Every summer in New Jersey we're bound to have a heatwave. It's to be expected since New Jersey does deal with oppressive heat from time to time.

We're very fortunate in the Garden State to experience the ups and downs of every season. Of course, when it's a really cold snap in winter we'd trade it any day for the heat of summer. And when it's oppressively hot, we tend to wish the opposite. But again, we're very fortunate to experience it all.

With summer in full force, some might wonder what they can do to help keep their air conditioner from overheating. Or better yet, what they can do to help it run cooler when it's like a furnace outside.

One common theory to help your unit is to shade it with an umbrella. Of course, it can be pretty much anything that can cast shade. The theory is that the umbrella would block the intense sunlight from overheating the unit, and thus, allow it to work more efficiently.

colorful-umbrella (1)

But does that actually work? Does casting shade on your air conditioner really help it work more efficiently? Well, not quite.

One thing to understand about air conditioning units is that they were made to be outside in the heat. After all, why would they be needed if it wasn't hot outside in the first place?

Also, consider this. If the sun wasn't safe for them, then why are the units outside? And for commercial buildings, on the roof? Seems kind of odd to have the units bake when their sole purpose is to cool down the air.

Well, here's the answer to this. Those units are designed to withstand the heat, and thus, will function just fine when the sun is beating down on them. This basically means that your umbrella won't do a whole lot to help keep the house cool.

But what about when it's really hot outside and the air conditioning isn't keeping it as cool as it should? A really good question, and there's a reason for that.

Sunshine yellow background. Vector illustration.

Essentially, that happens so the unit doesn't overwork itself. The more extreme the temperature difference is from inside to outside, the higher the possibility the unit stops functioning properly. In fact, most newer units are purposely designed to function like this.

It actually protects your investment. And, the inside temperature will still be noticeably cooler and drier. Being in a comfortable 78-degree house is much better than a 95-degree day outside with high humidity.

Getty Images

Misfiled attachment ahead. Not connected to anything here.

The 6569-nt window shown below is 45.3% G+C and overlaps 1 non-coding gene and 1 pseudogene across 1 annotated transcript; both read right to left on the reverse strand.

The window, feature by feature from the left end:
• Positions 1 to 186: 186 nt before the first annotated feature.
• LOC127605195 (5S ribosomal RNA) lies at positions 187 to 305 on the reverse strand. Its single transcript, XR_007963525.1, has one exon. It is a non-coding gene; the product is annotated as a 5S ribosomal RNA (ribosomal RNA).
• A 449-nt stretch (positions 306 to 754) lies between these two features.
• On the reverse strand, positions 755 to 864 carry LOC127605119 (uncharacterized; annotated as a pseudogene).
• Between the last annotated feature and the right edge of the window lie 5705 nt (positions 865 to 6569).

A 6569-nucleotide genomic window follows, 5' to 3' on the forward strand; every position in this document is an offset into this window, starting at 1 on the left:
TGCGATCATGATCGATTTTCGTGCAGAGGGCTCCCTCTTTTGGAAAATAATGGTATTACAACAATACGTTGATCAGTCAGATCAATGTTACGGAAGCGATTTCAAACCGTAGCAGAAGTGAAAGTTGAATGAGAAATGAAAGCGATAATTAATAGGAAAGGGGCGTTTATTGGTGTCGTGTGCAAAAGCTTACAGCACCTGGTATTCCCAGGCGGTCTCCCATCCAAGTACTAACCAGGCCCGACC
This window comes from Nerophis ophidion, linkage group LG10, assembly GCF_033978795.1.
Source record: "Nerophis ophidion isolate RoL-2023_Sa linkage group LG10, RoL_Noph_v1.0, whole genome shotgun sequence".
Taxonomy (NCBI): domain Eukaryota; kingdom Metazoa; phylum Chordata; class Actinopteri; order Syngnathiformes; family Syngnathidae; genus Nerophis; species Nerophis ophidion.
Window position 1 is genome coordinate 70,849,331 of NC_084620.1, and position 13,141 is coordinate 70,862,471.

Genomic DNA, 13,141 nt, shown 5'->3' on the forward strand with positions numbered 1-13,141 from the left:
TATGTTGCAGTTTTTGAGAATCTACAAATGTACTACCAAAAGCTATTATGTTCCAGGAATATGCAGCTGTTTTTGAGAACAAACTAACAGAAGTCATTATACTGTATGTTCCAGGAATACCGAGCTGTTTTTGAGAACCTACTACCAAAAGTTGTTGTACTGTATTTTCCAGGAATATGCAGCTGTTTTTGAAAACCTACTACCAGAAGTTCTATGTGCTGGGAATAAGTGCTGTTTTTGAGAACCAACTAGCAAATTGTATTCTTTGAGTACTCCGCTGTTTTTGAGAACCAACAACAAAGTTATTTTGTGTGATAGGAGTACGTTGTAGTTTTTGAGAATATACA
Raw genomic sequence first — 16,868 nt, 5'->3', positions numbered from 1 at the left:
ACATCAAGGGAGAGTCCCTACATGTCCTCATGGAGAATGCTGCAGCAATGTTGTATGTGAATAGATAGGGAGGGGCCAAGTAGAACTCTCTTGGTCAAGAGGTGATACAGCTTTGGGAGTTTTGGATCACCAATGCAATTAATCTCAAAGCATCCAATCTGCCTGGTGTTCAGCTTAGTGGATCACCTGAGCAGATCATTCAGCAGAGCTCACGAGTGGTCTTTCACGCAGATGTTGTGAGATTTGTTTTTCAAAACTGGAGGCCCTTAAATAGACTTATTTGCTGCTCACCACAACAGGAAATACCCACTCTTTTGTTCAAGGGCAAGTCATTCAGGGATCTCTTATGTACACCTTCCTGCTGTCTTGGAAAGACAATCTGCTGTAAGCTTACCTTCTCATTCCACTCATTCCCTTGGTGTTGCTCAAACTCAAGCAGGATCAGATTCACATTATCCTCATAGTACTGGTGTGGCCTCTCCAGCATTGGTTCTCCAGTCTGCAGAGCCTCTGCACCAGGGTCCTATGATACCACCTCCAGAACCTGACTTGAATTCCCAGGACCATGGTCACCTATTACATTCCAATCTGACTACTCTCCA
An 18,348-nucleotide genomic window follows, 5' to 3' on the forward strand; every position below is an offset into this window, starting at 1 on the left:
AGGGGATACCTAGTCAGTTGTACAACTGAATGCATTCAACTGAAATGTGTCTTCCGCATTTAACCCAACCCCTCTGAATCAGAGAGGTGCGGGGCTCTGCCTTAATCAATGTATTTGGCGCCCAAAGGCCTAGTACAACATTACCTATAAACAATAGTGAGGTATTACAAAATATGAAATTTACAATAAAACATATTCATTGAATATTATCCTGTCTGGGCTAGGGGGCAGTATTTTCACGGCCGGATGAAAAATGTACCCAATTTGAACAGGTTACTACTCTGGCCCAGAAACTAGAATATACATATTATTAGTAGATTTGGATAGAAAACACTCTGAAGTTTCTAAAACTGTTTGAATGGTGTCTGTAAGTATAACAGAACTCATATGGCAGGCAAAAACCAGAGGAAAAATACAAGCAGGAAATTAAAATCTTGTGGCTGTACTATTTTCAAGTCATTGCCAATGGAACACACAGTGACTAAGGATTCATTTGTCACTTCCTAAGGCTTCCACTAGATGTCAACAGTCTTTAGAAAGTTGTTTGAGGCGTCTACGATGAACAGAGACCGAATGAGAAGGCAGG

Getty Images

Now just because putting an umbrella over your air conditioner won't help it work more efficiently doesn't mean there aren't steps you can take to help it along on extremely hot days.

One way you can help it out is by keeping the blinds closed. This will help block the hot rays from the sun from getting in, and thus, help keep the cool air circulating inside at a comfortable level. This, in turn, will take some strain off your air conditioning unit.

Another thing that can be done is something that's often overlooked. Take a look at the air vents on the air conditioning unit and see if they're clogged up. Perhaps dust blew into your unit and got into some of those vents? That could choke up some of the airflows and force your unit to work harder than it needs to.


The same thing happens with forced-air heat. Over time, the air filter clogs up with particles circulating inside. This in turn will cause the system to work harder to keep the heat at the set temperature. The remedy to this is to check and change out the filter when needed. The same thing applies to air conditioning.

Here's the difference. The air conditioning unit doesn't have a filter the same way a forced-air heat system does. But, you can still help keep it clean with a hose. Simply spray water downward from the outside along the sides of the unit where the air vents are to help clear any dust that might be obstructing the airflow. This in turn will help air flow more efficiently and allow your unit to operate more efficiently.

Speaking of airflow, also make sure nothing is right up against the unit. If it's a central air unit, make sure tall weeds aren't growing where the air vents are and that nothing's leaning against it. Simple steps like this will go a long way.

Central air conditioner

So as for the rumor that seems to go around every year about putting an umbrella over your unit? Don't bet on it. Yes, it'll help keep the metal cooler on the unit itself, but that won't really do much to actually make a difference.

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